Thursday, January 18, 2007

Unplayed Games in the Top 50

For the most part, I love to try new games. I like being exposed to new styles of games, new mechanics, and having to think in different ways. I have no compulsion to like what others like, but I do like to compare my tastes to others'. A recent discussion of the reprint of Hannibal: Rome vs. Carthage got me thinking about his very thing. Here I discuss every game in the BGG Top 50 that I have not played, as well as my interest level (out of 10):

Battlelore (interest level: 0)
I just simply dislike the M44 system of letting your cards telling you want you can do and what you can't do regardless of how obvious a move you have. However, even if you could completely choose your actions, like in a real wargame, the system is too simplistic for me to enjoy. If I was locked in a room with only Battlelore for a month, I would not play it. I'd rather talk about paint drying.

Twilight Struggle (interest level: 9)
I only played 1 turn of this online. The experience was soured by the terrible implementation. The graphics are excellent, but the usability is poor. A friend is picking this up soon, so I'll get the play face-to-face.

Age of Steam (interest level: 9)
I love Railroad Tycoon, and I'd love to try its big brother. I've ignored it for too long because the rules were never available. Some day I'll meet someone who owns a copy. So who owns the rights to Age of Steam anyways?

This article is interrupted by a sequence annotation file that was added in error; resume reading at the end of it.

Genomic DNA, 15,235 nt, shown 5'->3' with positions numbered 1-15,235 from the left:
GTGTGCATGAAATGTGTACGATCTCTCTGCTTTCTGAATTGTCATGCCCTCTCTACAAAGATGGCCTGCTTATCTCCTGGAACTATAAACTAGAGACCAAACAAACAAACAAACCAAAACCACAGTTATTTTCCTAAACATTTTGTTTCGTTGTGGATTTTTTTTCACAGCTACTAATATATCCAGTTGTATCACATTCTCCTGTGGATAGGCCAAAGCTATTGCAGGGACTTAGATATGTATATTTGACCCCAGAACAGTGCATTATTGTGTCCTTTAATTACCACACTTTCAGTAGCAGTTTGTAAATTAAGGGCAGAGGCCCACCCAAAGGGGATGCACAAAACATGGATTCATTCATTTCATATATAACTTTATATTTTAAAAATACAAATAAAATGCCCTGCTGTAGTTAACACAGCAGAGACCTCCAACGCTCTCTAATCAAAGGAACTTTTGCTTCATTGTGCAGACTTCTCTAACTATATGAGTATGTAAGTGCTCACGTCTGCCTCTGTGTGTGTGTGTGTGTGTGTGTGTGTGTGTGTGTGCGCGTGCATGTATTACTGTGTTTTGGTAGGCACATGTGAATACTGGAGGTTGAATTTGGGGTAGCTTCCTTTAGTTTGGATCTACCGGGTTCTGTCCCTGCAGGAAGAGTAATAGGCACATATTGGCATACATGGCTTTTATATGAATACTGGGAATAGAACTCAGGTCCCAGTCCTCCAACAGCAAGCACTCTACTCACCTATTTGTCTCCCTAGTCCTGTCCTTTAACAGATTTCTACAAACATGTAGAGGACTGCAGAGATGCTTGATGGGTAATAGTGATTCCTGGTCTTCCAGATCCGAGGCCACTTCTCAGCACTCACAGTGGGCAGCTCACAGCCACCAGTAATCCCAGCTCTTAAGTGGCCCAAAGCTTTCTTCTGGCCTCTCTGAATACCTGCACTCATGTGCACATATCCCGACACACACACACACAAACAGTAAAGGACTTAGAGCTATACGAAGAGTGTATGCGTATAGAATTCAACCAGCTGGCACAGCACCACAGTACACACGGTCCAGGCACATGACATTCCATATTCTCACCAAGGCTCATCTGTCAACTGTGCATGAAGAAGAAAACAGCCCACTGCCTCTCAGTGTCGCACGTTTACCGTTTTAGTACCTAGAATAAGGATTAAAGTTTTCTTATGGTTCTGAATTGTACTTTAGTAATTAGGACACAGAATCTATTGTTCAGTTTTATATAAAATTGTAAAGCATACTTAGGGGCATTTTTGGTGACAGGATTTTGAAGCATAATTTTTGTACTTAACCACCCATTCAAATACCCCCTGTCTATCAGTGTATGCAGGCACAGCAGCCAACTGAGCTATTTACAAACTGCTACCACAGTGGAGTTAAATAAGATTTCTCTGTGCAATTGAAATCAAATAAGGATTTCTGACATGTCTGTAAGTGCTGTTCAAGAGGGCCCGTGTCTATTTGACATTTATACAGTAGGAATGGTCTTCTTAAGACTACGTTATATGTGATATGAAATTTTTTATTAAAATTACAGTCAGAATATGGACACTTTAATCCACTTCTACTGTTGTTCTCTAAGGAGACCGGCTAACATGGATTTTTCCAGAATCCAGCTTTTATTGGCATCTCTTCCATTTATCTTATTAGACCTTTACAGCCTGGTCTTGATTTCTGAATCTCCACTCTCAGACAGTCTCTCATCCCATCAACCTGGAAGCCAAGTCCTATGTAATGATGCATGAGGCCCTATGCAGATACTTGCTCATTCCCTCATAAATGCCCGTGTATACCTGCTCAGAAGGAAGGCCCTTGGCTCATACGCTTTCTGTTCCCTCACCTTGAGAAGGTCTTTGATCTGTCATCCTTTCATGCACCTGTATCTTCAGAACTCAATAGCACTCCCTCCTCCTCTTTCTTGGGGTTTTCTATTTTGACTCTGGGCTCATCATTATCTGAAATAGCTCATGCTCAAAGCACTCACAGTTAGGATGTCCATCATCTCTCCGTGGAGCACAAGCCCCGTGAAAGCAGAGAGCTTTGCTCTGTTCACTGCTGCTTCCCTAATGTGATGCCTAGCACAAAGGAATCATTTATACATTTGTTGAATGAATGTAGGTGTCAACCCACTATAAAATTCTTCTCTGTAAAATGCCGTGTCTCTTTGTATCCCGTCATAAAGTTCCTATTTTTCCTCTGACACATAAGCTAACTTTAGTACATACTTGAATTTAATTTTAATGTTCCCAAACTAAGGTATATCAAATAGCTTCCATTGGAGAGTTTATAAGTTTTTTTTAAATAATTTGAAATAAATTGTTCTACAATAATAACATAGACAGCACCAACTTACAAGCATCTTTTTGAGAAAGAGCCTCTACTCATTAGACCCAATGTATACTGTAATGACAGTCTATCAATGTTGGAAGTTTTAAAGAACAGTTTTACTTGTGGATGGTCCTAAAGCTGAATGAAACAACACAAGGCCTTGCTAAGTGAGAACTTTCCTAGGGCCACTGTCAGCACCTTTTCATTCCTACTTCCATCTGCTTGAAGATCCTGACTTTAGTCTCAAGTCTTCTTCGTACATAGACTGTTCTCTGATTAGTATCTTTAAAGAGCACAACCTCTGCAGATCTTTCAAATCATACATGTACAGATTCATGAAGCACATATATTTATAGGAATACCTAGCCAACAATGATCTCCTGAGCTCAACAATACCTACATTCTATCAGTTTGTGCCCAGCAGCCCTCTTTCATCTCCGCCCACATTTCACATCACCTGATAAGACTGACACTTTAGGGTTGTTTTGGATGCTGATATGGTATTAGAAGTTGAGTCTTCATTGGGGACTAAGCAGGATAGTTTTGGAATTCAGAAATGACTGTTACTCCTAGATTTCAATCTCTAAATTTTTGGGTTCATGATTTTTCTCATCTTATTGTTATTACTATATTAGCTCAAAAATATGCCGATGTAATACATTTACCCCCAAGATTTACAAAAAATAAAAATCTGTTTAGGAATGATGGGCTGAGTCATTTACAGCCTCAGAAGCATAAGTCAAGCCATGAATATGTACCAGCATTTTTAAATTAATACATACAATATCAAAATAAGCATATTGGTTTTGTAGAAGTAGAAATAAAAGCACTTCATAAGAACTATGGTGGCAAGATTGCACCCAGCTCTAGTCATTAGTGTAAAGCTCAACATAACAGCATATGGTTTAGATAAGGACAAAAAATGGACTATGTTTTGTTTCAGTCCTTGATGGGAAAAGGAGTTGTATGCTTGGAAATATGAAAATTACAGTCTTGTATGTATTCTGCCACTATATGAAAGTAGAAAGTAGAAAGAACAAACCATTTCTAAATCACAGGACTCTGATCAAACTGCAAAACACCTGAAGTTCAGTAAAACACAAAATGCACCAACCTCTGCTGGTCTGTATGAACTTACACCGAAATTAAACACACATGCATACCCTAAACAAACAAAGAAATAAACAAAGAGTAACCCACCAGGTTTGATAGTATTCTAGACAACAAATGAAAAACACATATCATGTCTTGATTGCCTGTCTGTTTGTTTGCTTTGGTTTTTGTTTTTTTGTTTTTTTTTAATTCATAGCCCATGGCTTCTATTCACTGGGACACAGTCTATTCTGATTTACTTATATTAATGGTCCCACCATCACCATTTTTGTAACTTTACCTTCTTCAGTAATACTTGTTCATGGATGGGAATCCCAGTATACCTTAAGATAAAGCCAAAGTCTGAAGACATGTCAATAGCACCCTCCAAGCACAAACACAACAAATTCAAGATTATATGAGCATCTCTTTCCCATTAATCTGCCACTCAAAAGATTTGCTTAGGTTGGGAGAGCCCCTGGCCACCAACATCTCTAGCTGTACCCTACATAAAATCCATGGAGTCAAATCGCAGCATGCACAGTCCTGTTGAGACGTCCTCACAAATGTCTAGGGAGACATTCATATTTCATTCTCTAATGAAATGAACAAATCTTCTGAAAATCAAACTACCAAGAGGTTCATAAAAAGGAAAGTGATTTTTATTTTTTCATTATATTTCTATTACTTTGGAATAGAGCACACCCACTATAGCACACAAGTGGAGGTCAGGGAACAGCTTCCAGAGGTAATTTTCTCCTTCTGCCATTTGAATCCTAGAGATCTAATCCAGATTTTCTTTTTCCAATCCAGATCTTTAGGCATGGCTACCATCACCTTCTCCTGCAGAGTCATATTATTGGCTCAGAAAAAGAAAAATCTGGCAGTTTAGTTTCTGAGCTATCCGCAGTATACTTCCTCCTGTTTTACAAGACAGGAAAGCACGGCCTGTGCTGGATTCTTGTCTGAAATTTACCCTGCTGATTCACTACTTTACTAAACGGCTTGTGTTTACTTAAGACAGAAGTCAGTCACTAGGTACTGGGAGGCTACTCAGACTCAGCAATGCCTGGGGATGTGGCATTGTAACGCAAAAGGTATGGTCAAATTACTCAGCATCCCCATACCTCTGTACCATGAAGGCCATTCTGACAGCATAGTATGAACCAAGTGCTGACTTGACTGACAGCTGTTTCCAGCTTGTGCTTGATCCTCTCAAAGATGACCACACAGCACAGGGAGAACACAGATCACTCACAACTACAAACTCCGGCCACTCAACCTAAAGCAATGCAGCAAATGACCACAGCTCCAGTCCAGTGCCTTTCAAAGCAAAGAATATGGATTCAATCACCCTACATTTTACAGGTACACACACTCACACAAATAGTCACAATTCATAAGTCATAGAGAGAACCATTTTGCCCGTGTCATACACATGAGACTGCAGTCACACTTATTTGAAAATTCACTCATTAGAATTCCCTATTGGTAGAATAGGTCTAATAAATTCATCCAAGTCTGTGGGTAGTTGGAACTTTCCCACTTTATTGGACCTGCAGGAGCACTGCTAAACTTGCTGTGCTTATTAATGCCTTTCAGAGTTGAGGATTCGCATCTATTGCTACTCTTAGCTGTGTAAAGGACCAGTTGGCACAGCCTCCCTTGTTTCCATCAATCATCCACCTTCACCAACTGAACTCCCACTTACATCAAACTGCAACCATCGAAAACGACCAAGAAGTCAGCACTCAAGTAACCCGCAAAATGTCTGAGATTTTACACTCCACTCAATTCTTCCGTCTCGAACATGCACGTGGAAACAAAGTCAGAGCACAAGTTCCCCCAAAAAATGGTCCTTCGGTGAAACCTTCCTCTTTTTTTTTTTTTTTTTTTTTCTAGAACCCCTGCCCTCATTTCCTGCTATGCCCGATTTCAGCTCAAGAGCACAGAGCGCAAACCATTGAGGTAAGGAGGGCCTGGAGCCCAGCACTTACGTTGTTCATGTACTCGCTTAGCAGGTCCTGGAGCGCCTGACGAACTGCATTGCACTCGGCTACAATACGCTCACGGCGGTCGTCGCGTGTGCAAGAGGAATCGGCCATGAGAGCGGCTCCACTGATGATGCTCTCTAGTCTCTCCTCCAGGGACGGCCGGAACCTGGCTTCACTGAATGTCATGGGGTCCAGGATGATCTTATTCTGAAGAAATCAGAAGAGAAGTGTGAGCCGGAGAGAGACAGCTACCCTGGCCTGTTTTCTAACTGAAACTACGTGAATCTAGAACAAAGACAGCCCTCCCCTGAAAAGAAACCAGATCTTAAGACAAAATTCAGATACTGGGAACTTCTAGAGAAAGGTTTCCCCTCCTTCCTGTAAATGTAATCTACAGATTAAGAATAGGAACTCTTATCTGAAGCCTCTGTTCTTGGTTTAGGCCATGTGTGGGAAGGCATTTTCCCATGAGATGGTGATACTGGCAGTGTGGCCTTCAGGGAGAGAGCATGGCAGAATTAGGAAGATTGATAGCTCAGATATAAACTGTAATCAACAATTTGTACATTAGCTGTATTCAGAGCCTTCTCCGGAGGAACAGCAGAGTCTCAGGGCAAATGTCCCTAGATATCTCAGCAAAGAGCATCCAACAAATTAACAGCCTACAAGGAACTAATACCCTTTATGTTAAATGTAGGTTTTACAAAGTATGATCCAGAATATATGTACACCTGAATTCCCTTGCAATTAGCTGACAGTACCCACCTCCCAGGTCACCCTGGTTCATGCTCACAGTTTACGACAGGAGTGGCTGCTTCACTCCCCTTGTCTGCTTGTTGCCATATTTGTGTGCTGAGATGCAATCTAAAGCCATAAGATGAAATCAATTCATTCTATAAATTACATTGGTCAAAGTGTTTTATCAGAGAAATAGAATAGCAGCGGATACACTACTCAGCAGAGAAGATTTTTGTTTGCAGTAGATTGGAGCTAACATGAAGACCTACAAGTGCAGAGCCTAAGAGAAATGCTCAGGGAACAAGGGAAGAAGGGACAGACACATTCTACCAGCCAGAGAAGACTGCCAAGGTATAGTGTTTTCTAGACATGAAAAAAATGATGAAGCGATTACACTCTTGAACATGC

Commands & Colors: Ancients (interest level: 0)
See Battlelore.

War of the Ring (interest level: 8)
I actually have access to someone who owns this game. They have even spray-painted the figures to match the colors of the home regions. This game is certainly not a typical one for me to like, but some of the mechanics sound very fun. Now it's just a matter of setting aside a day...

Hannibal: Rome vs. Carthage (interest level: 7)
It's clearly a very hyped and sought-after game, even more so now with the announced Valley Games reprint. I really dislike cardboard figures in plastic stands; that would keep me from ever buying it. But I'll try someone else's copy.

Paths of Glory (interest level: 3)
I've really just never looked into this. I guess if I'm going to play a long wargame with cardboard counters, I'd rather play something squad-level.

Hammer of the Scots (interest level: 5)
I'm only moderately interested in block games since my experience with Wizard Kings. I am also one of the few people I know who thought the movie Braveheart was ridiculously bad. So it really comes down to: Is the game interesting. After reading the rules, I cannot dismiss it. But the system is a little fiddly.

Twilight Imperium 3rd Edition (interest level: 0)
I've never read the rules or seen it played, but this game has all the wrong things going for it: space epic, long playing time, modular board, plastic bits, FFG design.